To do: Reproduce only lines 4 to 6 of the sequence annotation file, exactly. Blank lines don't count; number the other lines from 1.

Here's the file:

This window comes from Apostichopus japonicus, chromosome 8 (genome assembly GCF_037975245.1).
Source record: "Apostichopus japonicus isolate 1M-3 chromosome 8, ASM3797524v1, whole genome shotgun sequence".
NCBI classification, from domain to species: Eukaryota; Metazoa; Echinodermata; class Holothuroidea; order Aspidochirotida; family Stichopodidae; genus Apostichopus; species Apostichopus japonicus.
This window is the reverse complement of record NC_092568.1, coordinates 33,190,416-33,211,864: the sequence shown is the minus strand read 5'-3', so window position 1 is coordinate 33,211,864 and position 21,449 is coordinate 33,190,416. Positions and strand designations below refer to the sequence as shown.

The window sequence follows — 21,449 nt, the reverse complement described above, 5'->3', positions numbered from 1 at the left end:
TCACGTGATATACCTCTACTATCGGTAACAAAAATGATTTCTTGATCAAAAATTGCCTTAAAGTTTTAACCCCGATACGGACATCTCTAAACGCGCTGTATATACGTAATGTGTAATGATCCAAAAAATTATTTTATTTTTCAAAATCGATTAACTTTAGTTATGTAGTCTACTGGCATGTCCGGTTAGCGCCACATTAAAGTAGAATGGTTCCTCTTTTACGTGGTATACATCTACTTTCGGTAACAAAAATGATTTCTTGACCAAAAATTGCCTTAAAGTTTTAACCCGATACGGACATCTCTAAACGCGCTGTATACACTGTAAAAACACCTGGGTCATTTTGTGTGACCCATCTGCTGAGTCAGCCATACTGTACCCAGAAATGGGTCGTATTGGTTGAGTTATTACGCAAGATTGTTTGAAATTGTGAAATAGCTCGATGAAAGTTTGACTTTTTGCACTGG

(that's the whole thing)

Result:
This window is the reverse complement of record NC_092568.1, coordinates 33,190,416-33,211,864: the sequence shown is the minus strand read 5'-3', so window position 1 is coordinate 33,211,864 and position 21,449 is coordinate 33,190,416. Positions and strand designations below refer to the sequence as shown.

The window sequence follows — 21,449 nt, the reverse complement described above, 5'->3', positions numbered from 1 at the left end:
TCACGTGATATACCTCTACTATCGGTAACAAAAATGATTTCTTGATCAAAAATTGCCTTAAAGTTTTAACCCCGATACGGACATCTCTAAACGCGCTGTATATACGTAATGTGTAATGATCCAAAAAATTATTTTATTTTTCAAAATCGATTAACTTTAGTTATGTAGTCTACTGGCATGTCCGGTTAGCGCCACATTAAAGTAGAATGGTTCCTCTTTTACGTGGTATACATCTACTTTCGGTAACAAAAATGATTTCTTGACCAAAAATTGCCTTAAAGTTTTAACCCGATACGGACATCTCTAAACGCGCTGTATACACTGTAAAAACACCTGGGTCATTTTGTGTGACCCATCTGCTGAGTCAGCCATACTGTACCCAGAAATGGGTCGTATTGGTTGAGTTATTACGCAAGATTGTTTGAAATTGTGAAATAGCTCGATGAAAGTTTGACTTTTTGCACTGG